TD: Not really. I embrace it. I mean, I’m cute. I get it. So, I do what I do. Plus, it’s good exposure for Charles, and he feeds me, so…
JP: But at the end of the day, is a dog in a costume, without more, funny?
TD: I mean to some people, I suppose so. I can’t pretend to understand them. I am still a dog.
JP: Have you made any money from your exposure on Unsplash?
TD: [peals of laughter] No. I don’t know about Charles.
(The rest of my interview with Toshi will run in an upcoming issue of GQ.)
As long as people are writing humor on Medium, they will need pictures to go with their writing. As long as they are lazy, they will grab free images off Unsplash. As long as they just search “humor” or “funny,” they will find images of dogs, mostly in clothes. And as long as they don’t know about Flickr and don’t know any photographers or graphic artists themselves, they will use those images as ersatz illustrations of their cachinnatory disquisitions. So the “funny” dogs of Unsplash will always have exposure, for whatever that’s worth.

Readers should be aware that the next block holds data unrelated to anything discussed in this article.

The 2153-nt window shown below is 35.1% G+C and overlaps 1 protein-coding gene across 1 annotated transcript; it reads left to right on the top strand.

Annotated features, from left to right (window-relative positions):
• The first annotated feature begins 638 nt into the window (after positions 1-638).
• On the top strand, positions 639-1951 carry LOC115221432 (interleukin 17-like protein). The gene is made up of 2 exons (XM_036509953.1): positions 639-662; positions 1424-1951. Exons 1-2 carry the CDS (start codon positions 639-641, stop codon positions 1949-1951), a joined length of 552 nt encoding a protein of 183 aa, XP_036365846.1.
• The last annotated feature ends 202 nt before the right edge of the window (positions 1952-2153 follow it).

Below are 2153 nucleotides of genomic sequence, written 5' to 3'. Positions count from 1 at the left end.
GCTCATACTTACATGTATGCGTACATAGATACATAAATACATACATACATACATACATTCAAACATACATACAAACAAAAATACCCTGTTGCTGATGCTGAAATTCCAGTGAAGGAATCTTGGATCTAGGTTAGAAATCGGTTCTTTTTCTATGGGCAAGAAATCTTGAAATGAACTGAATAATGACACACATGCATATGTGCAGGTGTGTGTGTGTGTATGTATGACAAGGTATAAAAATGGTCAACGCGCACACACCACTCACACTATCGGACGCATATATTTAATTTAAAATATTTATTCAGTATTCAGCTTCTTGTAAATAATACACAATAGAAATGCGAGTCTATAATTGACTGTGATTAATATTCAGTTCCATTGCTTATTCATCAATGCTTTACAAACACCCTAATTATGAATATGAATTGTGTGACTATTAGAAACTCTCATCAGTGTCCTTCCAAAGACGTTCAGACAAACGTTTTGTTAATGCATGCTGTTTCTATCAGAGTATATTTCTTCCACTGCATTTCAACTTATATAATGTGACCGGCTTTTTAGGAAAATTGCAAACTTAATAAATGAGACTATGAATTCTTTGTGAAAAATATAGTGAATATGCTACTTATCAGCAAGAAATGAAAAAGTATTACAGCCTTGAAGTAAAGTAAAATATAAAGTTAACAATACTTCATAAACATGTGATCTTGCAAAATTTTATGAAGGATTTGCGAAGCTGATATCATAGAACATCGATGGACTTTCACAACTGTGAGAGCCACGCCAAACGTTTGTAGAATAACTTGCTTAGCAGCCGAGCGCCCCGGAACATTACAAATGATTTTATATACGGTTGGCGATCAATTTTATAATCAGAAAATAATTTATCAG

But it’s not worth much. Working to get exposure is an unpaid internship that never ends. And for dogs, like people, that is unsustainable. For socially and economically disadvantaged and otherwise stigmatized dogs in particular, the unpaid “exposure” provided by Unsplash is not a viable option long term. Those dogs don’t have wealthy parent-dogs who can subsidize their apartment in Brooklyn or San Francisco while they try to get their modeling or standup careers off the ground. They don’t have inheritances to look forward too. They don’t have law school to fall back on. They need to eat now. And Unsplash simply does not put food in the bowl. So one wonders how long we’ll be seeing some dogs on Unsplash’s eerie soulless pages. One even wonders how long we’ll see Unsplash, as the “free but a lot of it” business model continues to be called into question.
One even wonders how long we’ll see Unsplash, as the “free but a lot of it” business model continues to be called into question.
But until those days of reckoning come, the humor writers of Medium will continue to see the “funny” dogs of Unsplash, begging to be used. Because free or not, funny or not, they’re all good boys!